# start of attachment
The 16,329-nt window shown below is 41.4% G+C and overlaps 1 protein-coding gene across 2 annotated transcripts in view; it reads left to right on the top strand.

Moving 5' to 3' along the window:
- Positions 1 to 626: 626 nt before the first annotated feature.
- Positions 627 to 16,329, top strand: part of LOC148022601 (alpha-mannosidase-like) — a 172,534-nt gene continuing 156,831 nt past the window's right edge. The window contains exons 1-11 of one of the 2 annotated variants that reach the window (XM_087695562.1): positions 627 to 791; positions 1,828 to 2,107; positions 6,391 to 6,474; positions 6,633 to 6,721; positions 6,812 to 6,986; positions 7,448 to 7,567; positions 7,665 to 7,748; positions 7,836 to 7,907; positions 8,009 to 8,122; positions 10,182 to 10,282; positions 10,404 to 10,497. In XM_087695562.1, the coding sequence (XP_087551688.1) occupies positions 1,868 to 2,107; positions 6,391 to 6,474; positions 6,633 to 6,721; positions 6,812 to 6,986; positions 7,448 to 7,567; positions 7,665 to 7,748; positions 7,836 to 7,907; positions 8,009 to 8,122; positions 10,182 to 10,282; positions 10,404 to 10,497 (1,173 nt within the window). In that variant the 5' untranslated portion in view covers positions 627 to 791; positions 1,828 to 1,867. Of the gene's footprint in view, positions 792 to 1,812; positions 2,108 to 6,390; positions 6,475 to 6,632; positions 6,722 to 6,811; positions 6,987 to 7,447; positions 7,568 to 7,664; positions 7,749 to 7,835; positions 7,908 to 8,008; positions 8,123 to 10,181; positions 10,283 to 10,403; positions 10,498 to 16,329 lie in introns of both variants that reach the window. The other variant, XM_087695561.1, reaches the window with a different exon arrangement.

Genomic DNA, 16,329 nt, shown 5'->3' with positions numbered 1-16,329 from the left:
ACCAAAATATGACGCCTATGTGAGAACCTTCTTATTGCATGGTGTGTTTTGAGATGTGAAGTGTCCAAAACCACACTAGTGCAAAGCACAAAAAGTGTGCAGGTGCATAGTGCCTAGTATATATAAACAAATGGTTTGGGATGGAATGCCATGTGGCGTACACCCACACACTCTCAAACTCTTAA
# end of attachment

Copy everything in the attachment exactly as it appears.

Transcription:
The 16,329-nt window shown below is 41.4% G+C and overlaps 1 protein-coding gene across 2 annotated transcripts in view; it reads left to right on the top strand.

Moving 5' to 3' along the window:
- Positions 1 to 626: 626 nt before the first annotated feature.
- Positions 627 to 16,329, top strand: part of LOC148022601 (alpha-mannosidase-like) — a 172,534-nt gene continuing 156,831 nt past the window's right edge. The window contains exons 1-11 of one of the 2 annotated variants that reach the window (XM_087695562.1): positions 627 to 791; positions 1,828 to 2,107; positions 6,391 to 6,474; positions 6,633 to 6,721; positions 6,812 to 6,986; positions 7,448 to 7,567; positions 7,665 to 7,748; positions 7,836 to 7,907; positions 8,009 to 8,122; positions 10,182 to 10,282; positions 10,404 to 10,497. In XM_087695562.1, the coding sequence (XP_087551688.1) occupies positions 1,868 to 2,107; positions 6,391 to 6,474; positions 6,633 to 6,721; positions 6,812 to 6,986; positions 7,448 to 7,567; positions 7,665 to 7,748; positions 7,836 to 7,907; positions 8,009 to 8,122; positions 10,182 to 10,282; positions 10,404 to 10,497 (1,173 nt within the window). In that variant the 5' untranslated portion in view covers positions 627 to 791; positions 1,828 to 1,867. Of the gene's footprint in view, positions 792 to 1,812; positions 2,108 to 6,390; positions 6,475 to 6,632; positions 6,722 to 6,811; positions 6,987 to 7,447; positions 7,568 to 7,664; positions 7,749 to 7,835; positions 7,908 to 8,008; positions 8,123 to 10,181; positions 10,283 to 10,403; positions 10,498 to 16,329 lie in introns of both variants that reach the window. The other variant, XM_087695561.1, reaches the window with a different exon arrangement.

Genomic DNA, 16,329 nt, shown 5'->3' with positions numbered 1-16,329 from the left:
ACCAAAATATGACGCCTATGTGAGAACCTTCTTATTGCATGGTGTGTTTTGAGATGTGAAGTGTCCAAAACCACACTAGTGCAAAGCACAAAAAGTGTGCAGGTGCATAGTGCCTAGTATATATAAACAAATGGTTTGGGATGGAATGCCATGTGGCGTACACCCACACACTCTCAAACTCTTAA